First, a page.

EDP Sciences
Free Access
Volume 440, Number 1, September II 2005
Page(s) 151 - 161
Section Interstellar and circumstellar matter
DOI https://doi.org/10.1051/0004-6361:20041836
Published online 19 August 2005

A&A 440, 151-161 (2005)
DOI: 10.1051/0004-6361:20041836

Star formation in Perseus

Clusters, filaments and the conditions for star formation
J. Hatchell1, 2, J. S. Richer3, G. A. Fuller4, C. J. Qualtrough3, E. F. Ladd5 and C. J. Chandler6

1  Max-Planck-Institut für Radioastronomie, Auf dem Hügel 69, 53121 Bonn, Germany
    e-mail: hatchell@astro.ex.ac.uk
2  School of Physics, University of Exeter, Stocker Road, Exeter EX4 4QL, UK
3  Cavendish Laboratory, Madingley Road, Cambridge CB3 0HE, UK
4  Department of Physics, UMIST, PO Box 88, Manchester M60 1QD, UK
5  Department of Physics, Bucknell University, Lewisburg, PA 17837, USA
6  National Radio Astronomy Observatory, PO Box O, Socorro, NM 87801, USA

(Received 12 August 2004 / Accepted 4 May 2005 )

We present a complete survey of current star formation in the Perseus molecular cloud, made at 850 and 450  with SCUBA at the JCMT. Covering 3 deg2, this submillimetre continuum survey for protostellar activity is second in size only to that of $\rho$ Ophiuchus (Johnstone et al. 2004, ApJ, 611, L45). Complete above 0.4 $M_{\odot}$ ($5\sigma$ detection in a 14'' beam), we detect a total of 91 protostars and prestellar cores. Of these, 80% lie in clusters, representative of star formation across the Galaxy. Two of the groups of cores are associated with the young stellar clusters IC 348 and NGC 1333, and are consistent with a steady or reduced star formation rate in the last 0.5 Myr, but not an increasing one. In Perseus, 40-60% of cores are in small clusters (<50 $M_{\odot}$) and isolated objects, much more than the 10% suggested from infrared studies. Complementing the dust continuum, we present a C18O map of the whole cloud at 1' resolution. The gas and dust show filamentary structure of the dense gas on large and small scales, with the high column density filaments breaking up into clusters of cores. The filament mass per unit length is 5-11 $M_{\odot}$ per 0.1 pc. Given these filament masses, there is no requirement for substantial large scale flows along or onto the filaments in order to gather sufficient material for star formation. We find that the probability of finding a submillimetre core is a strongly increasing function of column density, as measured by C18O integrated intensity, ${P}(\hbox{core}) \propto I\,^{3.0}$. This power law relation holds down to low column density, suggesting that there is no $A_{\rm v}$ threshold for star formation in Perseus, unless all the low-$A_{\rm v}$ submm cores can be demonstrated to be older protostars which have begun to lose their natal molecular cloud.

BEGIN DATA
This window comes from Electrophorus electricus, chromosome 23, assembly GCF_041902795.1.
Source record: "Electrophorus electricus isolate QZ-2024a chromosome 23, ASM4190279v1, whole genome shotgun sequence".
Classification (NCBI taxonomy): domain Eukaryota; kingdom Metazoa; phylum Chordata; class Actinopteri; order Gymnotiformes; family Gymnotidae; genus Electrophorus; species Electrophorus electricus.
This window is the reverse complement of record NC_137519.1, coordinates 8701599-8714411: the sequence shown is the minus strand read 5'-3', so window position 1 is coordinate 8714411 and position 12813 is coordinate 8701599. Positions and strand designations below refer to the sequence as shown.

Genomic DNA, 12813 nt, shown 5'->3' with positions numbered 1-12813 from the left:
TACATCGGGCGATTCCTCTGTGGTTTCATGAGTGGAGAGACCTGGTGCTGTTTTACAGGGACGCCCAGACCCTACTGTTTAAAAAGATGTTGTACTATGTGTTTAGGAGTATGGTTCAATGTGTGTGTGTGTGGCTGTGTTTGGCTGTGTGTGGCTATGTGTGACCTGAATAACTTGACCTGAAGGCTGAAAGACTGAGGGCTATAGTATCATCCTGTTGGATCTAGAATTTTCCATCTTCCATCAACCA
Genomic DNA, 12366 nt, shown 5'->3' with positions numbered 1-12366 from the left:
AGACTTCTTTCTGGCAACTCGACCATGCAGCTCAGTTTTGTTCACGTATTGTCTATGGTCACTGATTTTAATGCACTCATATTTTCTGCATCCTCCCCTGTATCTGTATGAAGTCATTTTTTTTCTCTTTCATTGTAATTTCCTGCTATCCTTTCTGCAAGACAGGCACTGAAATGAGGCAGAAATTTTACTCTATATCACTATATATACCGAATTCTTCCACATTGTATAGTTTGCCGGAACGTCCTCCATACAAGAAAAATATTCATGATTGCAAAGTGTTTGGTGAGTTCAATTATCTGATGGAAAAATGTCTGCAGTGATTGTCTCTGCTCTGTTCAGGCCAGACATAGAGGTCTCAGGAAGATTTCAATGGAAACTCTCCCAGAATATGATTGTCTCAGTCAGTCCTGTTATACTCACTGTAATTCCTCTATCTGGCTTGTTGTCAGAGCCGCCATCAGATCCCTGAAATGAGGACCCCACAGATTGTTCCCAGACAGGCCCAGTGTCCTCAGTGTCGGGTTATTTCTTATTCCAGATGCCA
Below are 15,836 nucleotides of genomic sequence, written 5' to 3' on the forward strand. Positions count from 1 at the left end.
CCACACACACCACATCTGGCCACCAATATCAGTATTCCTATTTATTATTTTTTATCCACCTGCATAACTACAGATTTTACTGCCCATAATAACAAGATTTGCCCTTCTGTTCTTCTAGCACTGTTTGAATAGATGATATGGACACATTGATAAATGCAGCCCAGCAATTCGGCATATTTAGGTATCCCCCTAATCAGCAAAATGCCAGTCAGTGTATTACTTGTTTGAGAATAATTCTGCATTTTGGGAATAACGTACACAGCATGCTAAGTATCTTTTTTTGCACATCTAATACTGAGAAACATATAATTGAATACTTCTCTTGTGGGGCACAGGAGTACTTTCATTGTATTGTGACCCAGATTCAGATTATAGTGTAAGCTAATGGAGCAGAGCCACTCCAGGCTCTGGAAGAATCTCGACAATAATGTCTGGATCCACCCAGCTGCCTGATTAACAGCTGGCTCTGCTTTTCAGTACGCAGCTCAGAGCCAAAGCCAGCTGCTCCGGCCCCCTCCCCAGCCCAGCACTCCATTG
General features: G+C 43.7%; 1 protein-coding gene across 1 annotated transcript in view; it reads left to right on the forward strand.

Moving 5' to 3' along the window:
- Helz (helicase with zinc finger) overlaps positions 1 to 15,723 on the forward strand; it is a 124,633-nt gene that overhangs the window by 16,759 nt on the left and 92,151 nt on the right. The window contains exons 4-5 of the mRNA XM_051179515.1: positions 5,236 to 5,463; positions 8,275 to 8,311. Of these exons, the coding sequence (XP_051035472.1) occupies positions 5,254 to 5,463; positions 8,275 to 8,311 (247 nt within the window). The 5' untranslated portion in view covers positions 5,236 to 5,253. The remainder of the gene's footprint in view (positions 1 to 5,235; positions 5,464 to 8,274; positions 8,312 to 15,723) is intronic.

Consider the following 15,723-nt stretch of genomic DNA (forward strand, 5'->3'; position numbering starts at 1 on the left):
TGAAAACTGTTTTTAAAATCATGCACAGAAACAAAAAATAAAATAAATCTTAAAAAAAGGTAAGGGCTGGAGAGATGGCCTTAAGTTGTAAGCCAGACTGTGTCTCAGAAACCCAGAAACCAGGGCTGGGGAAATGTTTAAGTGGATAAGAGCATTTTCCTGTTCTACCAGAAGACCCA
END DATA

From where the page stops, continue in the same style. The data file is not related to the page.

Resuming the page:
Key words: stars: formation -- submillimeter -- dust, extinction -- ISM: molecules -- ISM: clouds -- ISM: structure

SIMBAD Objects

© ESO 2005

Current usage metrics show cumulative count of Article Views (full-text article views including HTML views, PDF and ePub downloads, according to the available data) and Abstracts Views on Vision4Press platform.

Data correspond to usage on the plateform after 2015. The current usage metrics is available 48-96 hours after online publication and is updated daily on week days.

Initial download of the metrics may take a while.